In Berkeley Square you normally admire the trees, the tired bedraggled grass, and the stoic office workers stalwartly enjoying fresh air, whilst cars and trucks go round and round, circling like lions around Christians in the Colosseum. But at this time of year the pattern is disrupted by the landing of a massive tent, like a space ship, on the north side of the square. The tent serves as home to the LAPADA fair first and then the PAD fair will follow. The former is the flagship for the provincial dealers and they wave the flag doggedly, confidently asserting the value and significance of the local dealer. There is a smattering of the London trade too, together with slightly forlorn and lost looking international dealers - they look like travellers who have caught the wrong train and are doing their best to get home. The look of the fair is very chic as Stabilo - the builders of TEFAF and Masterpiece - have built it. White autumnal leaves adorn the carpet, and the ever elegant director Mieka stalks the floor ministering to the wants and needs of her clients, visitors and press. The mood amongst the trade is wary but optimistic and as the opening day passes so does the spread of little red measles dots indicating business is underway. I don't stay long as I find the dominant black decor slightly funereal but my friends are happy enough.
Further south in Battersea Park the Decorative Fair is open. This is a charming fair full of activity and life, animated particularly by sleeping, strolling and barking dogs. Furniture is always being carried in and out as no dealer wants to leave sold items on their stand. The flow makes the whole room feel very lovely and there is a buzz - possibly deceptive, as chests of drawers on the move and the occasional sofa do not necessarily indicate a mass of sales. But the crowd is welcoming and there is a trolley that rolls around guided by cheerful Australian girls selling champagne and cocktails. The feeling is very much one of a party. I am tempted by a few items and naturally I gravitate towards Ferdinando Jewels. Louise is sharing with Nick Wells, one my alumni from the university of Mallett. Their stand looks well and as per usual Louise is mobbed by women trying things on.
My flat has been transformed into a workshop as a keen young man called Oscar comes round and transforms the black and tarnished objects bought in the south of France into shiny silver things. Cleaning silver is hard work but the results are magical. The deep grey and black becomes a precious metal and the craftsman's original design emerges from the gloom like a butterfly from its chrysalis. Oscar sits in the garden, his hands black with cleaning products and the grime from the objects. His mood is good because, though the work is hard, the results are visible and rewarding.
A day wrestling with London Transport and Ryanair and we are in Rome. Sitting in front of us on the plane is a large man with a straggly beard. He drinks double vodkas throughout the flight, each time with a different fizzy drink mixer. He begins quiet behind his over-scale sunglasses, but gradually the alcohol warms him and he starts chatting to and joking with the small fair-haired air-hostess. By the end of the two and a half hour flight he is garrulous and waxes grandiloquent on the joy and speed of international travel. He laughs loudly and we are all a little awkward but thank-fully we have just landed and we disembark swiftly. On the ground he lets out a quick roar of excitement at having arrived and the start of his Roman adventure. I share his pleasure, his thrill, and his wonder at the miracle of being able to wake up in London and to watch the sunset in Rome. We are very lucky and the fact that this time it took an exuberant drunken Chilean living in Kingston-upon-Thames to bring it home to me, it is all true. Dinner at Da Fortunato beside my favourite building in the world, the Pantheon. The oppressive, unforgiving lighting which is such a classic of old school Italian restaurants becomes unimportant as a plate of Parma ham arrives still slightly warm from the slicing machine. This is accompanied by warm fluffy stuffed fiori di zucchini and a small football of milky Mozzarella. Falanghina white wine and dark red Aglianico del Vulture add a volcanic soil minerality to our dining which wakes us up for our pepper and black truffle pasta and keeps us going until the last mouthful of the beef tagliata that rounds off our meal. A shared bowl of those succulent jewels of the forest, wild strawberries, and all that remains is the walk home via the best ice cream shop in Rome - Giolitti. Two tiny scoops - one of pistachio and one of blackberry sorbet - and then bed, contemplating the wisdom of the Chilean.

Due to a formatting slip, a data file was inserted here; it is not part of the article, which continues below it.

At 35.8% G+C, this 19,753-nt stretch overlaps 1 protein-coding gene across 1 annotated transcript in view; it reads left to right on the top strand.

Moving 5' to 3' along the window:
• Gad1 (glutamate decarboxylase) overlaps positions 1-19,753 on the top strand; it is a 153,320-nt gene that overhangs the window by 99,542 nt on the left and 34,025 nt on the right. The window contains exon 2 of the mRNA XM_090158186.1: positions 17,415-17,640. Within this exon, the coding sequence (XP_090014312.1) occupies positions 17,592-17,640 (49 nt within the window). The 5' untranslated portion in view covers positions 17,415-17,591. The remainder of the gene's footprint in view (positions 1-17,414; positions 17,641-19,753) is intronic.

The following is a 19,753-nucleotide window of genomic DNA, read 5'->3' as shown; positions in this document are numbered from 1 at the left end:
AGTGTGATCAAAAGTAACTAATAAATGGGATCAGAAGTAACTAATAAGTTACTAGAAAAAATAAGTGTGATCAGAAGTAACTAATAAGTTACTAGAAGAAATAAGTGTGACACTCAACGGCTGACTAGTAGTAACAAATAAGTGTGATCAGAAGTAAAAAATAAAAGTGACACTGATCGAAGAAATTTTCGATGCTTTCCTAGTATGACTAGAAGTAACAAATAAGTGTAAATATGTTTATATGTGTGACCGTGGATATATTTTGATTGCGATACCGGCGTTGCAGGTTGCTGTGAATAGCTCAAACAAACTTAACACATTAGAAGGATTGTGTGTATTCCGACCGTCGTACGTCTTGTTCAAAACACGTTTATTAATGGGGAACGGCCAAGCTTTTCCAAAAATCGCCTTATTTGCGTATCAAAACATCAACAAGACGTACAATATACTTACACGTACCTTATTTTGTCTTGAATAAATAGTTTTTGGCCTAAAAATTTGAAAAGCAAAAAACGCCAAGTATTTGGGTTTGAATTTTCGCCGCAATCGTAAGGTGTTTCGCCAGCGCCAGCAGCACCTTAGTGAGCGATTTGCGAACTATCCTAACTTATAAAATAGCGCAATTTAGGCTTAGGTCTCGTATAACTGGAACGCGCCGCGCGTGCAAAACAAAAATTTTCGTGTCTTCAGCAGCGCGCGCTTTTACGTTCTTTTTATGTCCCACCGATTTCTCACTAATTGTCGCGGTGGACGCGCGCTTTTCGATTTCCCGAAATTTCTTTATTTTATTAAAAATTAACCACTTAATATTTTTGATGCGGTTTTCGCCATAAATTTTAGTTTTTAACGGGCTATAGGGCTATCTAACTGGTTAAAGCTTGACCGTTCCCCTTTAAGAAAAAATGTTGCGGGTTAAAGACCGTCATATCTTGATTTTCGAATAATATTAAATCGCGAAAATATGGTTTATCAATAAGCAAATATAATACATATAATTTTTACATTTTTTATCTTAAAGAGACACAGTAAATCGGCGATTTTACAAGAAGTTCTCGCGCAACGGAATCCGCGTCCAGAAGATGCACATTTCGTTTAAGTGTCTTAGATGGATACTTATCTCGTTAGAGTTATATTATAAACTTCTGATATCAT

The Palazzo Venezia is home to the Rome Biennale. The palazzo is only partially obscured by the fair and its magnificence creeps out at the corners and when you look up the ceilings. The history of any building in Rome is a tapestry of information but this building is both an erstwhile papal residence and was also used by Mussolini, whose presence can be felt everywhere. Many of his most important speeches were delivered from the balcony to crowds in the piazza below, and the exhibitors are keen to recount tales of where he kept and engaged with his numerous girlfriends. The fair is mixed in style with a smattering from every epoch and style. Some of the Italian Masterpiece exhibitors show here. Most claim to exhibit for reasons of loyalty to their capital rather than pure commerce. But as you would expect, elegance abounds, with fine pieces in every room - the mood is fundamentally buoyant. One exhibitor I spoke to had come not anticipating much but had sold eight paintings. As they often say, "You won't win the lottery if you don't buy a ticket."